David Zalubowski, Associated Press
LOVELAND, Colo. — Firefighters faced dangerous conditions across much of the Rocky Mountain region Monday, as hot, dry weather and expected gusty winds threatened to fuel a wildfire that has charred nearly 91 square miles in northern Colorado.
Authorities said three more homes may have burned in the fire near Fort Collins. The blaze started June 9 and already has destroyed at least 181 homes — the most in the state's history.
Crews continue to cut and dig lines around the flames, but containment has stayed at 45 percent since Saturday.
Temperatures in the 90s and wind gusts of up to 50 mph were expected Monday, a day after strong winds helped spread the fire and prompted more evacuation orders.
Other wildfires were burning in warm, arid weather from Wyoming to Arizona to Southern California, where a blaze that prompted the evacuation of at least 150 homes was 30 percent contained Monday.
Fire officials warned that the 907-acre fire in eastern San Diego County still threatens 200 houses, sheds and other buildings. The fire has destroyed at least one home.
In Colorado, another fire that started Sunday in the foothills west of Colorado Springs prompted evacuations of cabins, a Boy Scout camp and a recreation area near the Elevenmile Canyon Reservoir, which provides water to the Denver area.
That fire has burned about 1½ square miles, and fire managers said it has the potential to grow much more in the dry, windy conditions. Authorities hadn't listed a containment figure by Monday.
Meanwhile, a fire near Pagosa Springs in the southwestern part of the state grew to nearly 19 square miles and was 30 percent contained.
As firefighters try to get the upper hand on the blaze near Fort Collins, which has burned large swaths of private and U.S. Forest Service land, local authorities have dispatched roving patrols to combat looting.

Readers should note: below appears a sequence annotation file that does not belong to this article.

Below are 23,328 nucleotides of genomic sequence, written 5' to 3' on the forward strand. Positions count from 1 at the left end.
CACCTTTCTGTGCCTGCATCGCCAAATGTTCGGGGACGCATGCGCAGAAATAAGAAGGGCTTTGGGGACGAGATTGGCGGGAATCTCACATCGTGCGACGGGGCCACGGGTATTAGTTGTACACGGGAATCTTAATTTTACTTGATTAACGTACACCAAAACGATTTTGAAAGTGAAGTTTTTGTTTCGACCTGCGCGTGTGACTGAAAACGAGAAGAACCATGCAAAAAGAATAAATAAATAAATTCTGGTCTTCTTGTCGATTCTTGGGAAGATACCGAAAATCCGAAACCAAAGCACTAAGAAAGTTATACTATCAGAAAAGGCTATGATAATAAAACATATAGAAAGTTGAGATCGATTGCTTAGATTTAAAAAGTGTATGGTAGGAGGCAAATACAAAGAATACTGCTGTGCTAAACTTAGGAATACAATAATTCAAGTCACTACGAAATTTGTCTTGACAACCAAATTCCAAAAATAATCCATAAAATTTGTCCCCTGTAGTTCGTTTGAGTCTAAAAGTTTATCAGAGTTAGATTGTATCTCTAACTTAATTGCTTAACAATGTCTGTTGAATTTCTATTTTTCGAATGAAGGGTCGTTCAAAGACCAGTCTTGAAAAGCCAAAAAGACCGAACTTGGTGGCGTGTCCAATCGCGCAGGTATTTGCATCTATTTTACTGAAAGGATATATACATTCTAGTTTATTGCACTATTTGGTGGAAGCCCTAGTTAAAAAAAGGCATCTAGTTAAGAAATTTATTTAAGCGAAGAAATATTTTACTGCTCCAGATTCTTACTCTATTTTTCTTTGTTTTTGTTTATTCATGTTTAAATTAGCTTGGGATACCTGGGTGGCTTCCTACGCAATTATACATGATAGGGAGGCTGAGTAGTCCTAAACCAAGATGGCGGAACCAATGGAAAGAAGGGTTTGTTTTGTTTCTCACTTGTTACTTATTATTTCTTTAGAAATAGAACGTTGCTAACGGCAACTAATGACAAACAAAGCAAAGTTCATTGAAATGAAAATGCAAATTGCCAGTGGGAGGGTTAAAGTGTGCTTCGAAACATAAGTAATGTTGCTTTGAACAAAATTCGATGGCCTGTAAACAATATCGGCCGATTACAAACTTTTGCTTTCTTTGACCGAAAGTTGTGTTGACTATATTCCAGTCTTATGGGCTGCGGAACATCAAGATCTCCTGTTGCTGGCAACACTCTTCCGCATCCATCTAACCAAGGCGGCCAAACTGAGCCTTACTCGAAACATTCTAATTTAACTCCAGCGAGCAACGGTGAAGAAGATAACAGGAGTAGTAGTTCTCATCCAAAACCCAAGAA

On Sunday, deputies arrested Michael Stillman Maher, 30, of Denver, on charges including theft and impersonating a firefighter. The sheriff's department said Maher was driving through the fire zone with phony firefighter credentials and a stolen government license plate.
His truck was later seen near a bar in Laporte, and investigators said they found a gun and stolen property in the vehicle.
Jeff Corum, whose home burned on the first day of the northern Colorado fire, described whirling, unpredictable winds that drove the blaze.
"That's what it's been doing, back and forth," Corum said. "It's just like a washing machine, and it's just rolling up there, and that's the way the mountains are."
Corum grabbed some clothing and two weapons when he fled, but not his credit cards. He's spent a few nights in a motel, some at a Red Cross evacuation center and some in his truck.
He's keeping a list of people and agencies who have handed him cash, paid for his laundry and given him tools to sift through the remains of his home when he's allowed back in.
The fire also is forcing wildlife to flee the flames. A moose seeking shelter in Fort Collins is back in the wild after swimming across Horsetooth Reservoir, the Fort Collins Coloradoan reported (http://noconow.co/M0G9M3 ).
Wildlife officials tranquilized the moose, blindfolded it and moved it to an area away from the fire. City officials say they're expecting more wild animals than usual because of the fire.
On Monday, Rocky Mountain National Park enacted a ban on all campfires because of the threat of wildfires in Colorado. The park normally allows campfires in designated fire rings, but the ban will prohibit those, as well as charcoal grilling, for the first time since September 2010.
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